Children Law

In the event that you and your ex-partner cannot agree on what arrangements may be best for your child, and after considering with you a dispute resolution process such as mediation, an application can be made to the court for an order under the Children Act 1989.

The court has the power to make a wide range of orders based on what is in your child’s best interests. This is known as the ‘welfare principle’. What is in a child’s best interest depends on a number of factors listed in the Children Act 1989, known as the welfare checklist:

- The ascertainable wishes and feelings of the child concerned, considered in light of his/her age and understanding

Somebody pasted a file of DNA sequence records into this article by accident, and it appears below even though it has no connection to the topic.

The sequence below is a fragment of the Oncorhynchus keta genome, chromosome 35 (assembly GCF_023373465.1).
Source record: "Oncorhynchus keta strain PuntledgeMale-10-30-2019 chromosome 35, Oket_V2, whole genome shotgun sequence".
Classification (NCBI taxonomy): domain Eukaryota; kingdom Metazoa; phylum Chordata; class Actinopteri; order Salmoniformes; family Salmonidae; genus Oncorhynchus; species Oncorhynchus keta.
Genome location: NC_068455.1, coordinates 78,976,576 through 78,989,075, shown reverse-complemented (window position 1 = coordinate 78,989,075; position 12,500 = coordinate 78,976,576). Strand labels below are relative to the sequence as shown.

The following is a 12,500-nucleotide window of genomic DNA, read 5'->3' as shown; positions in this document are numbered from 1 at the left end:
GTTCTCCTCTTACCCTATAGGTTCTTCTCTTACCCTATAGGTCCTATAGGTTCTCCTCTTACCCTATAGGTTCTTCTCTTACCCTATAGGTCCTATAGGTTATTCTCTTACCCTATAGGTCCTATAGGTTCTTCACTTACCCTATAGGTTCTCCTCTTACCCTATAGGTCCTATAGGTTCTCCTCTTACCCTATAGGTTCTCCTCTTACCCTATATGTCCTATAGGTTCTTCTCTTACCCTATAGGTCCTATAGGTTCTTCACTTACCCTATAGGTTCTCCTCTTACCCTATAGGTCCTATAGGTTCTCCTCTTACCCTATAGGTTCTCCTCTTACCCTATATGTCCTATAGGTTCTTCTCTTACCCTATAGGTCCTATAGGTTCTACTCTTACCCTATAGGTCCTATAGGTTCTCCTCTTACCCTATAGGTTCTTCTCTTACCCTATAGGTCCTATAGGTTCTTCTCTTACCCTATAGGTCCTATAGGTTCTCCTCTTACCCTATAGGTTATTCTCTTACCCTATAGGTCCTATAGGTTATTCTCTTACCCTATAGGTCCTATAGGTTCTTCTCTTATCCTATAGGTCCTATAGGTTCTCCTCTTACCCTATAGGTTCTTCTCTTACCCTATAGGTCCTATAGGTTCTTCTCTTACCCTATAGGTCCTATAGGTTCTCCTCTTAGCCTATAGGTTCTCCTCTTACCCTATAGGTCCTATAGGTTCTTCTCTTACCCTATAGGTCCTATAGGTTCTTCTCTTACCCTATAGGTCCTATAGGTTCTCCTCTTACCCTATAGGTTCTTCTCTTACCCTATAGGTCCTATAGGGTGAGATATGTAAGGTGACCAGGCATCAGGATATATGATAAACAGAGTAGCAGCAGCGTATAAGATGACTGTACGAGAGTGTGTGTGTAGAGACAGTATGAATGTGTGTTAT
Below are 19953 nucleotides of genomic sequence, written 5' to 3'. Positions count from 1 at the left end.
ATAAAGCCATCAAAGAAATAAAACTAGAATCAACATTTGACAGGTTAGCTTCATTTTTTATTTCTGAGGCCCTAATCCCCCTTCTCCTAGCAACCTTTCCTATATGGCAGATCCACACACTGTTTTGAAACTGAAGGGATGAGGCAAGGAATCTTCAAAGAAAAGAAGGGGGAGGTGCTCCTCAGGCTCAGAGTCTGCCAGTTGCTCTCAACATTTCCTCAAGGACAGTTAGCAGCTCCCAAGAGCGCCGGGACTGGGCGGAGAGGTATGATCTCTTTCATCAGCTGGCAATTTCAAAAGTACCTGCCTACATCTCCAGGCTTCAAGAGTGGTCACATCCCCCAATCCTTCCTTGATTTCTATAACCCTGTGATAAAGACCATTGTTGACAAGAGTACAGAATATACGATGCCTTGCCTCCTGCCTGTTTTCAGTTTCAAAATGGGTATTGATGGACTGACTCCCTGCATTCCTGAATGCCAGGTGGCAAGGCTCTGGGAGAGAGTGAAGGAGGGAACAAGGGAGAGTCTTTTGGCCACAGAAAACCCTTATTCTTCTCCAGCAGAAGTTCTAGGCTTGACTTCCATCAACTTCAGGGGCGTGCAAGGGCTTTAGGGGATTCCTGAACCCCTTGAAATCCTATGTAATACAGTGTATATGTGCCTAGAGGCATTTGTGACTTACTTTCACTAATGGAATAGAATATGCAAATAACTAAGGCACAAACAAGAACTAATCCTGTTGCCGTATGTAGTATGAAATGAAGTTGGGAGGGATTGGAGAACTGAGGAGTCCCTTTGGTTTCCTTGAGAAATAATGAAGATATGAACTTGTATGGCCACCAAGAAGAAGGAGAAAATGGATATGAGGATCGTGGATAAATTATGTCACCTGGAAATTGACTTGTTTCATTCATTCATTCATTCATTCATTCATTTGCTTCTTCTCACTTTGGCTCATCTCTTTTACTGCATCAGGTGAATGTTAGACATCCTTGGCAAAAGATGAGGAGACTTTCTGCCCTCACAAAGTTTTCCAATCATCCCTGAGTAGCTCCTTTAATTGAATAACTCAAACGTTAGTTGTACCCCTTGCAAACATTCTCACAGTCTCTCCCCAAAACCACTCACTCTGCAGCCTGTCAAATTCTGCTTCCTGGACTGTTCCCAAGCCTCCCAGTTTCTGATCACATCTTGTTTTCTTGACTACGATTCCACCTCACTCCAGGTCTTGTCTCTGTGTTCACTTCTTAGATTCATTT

- The child’s physical, emotional and educational needs.

- The likely effect on the child of any change in his or her circumstances.

- The child’s age, sex, background, and any characteristics that he or she has that the court considers relevant.

- Any harm which the child has suffered or is at risk of suffering. This includes emotional, as well as physical, harm.

- How capable each of the child’s parents, and any other person in relation to whom the Court considers the question to be relevant, is of meeting the child’s needs.

- The range of powers available to the court.

Where one party is not having the desired level of contact with their children, or if there is a dispute as to whom the child should live with, the court can make orders relating to who the child will live with and how much time the child will spend with the other parent. These are known as child arrangement orders.